As many as 11 people have reportedly died after a building collapsed in Mumbai, India, following heavy rains.
The three-storey dilapidated building in Thane in Western India had been declared dangerous by authorities and although some residents had left, many more remained.
Witnesses claimed that the entire building, which had sixteen flats and housed five families, collapsed “in five seconds” at around 2.30am last night as residents slept.
"Around 2am, I heard a loud noise. I saw whole building collapsed in five seconds. Fire engines rushed to the spot in next 15 minutes," security guard Rajan Khatri, who works next door, told the Hindustan Times.
Personnel from India’s Fire Brigade and National Disaster Response Force (NDRF) were on the scene from 4am. They reportedly pulled four people from the wreckage on arrival.
"Eleven bodies have been recovered and seven people pulled out alive. Another one person is missing," Alok Avasthy, a rescue offical with knowledge of the scene, told the AFP news agency.
Mixed reports indicate that a search effort for survivors is still underway but that the official NDRF effort was over by 10.30am on Tuesday morning. Nine people have been rescued from the rubble so far.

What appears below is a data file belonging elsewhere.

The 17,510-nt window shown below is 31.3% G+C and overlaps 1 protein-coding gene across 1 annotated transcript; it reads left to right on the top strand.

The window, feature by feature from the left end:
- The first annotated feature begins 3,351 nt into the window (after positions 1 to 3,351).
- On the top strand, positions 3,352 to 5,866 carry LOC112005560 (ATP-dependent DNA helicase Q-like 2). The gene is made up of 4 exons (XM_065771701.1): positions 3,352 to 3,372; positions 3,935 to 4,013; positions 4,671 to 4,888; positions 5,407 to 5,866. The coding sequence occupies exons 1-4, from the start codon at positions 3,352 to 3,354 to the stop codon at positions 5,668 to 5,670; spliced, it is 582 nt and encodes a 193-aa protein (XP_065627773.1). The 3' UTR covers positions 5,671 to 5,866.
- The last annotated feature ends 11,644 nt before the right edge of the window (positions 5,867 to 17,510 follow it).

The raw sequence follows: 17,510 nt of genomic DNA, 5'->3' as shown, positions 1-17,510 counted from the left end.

Constructed in 1965, the building has been reported as part of the 'Pagdi' system, whereby owners and tennants pay 50 per cent of maintainence costs.
More than 100 people have died in building collapses in Mumbai, which has more than 14,000 buildings over than 70 years old, in the past two years. Mumbai has experienced a number of similar incidents as property prices are among the highest in Asia, forcing low-paid workers to live in poorly constructed and maintained buildings.
An estimated 60 per cent of the city of 18 million lives in slums and shantytowns, the BBC reported.
Additional reporting by Associated Press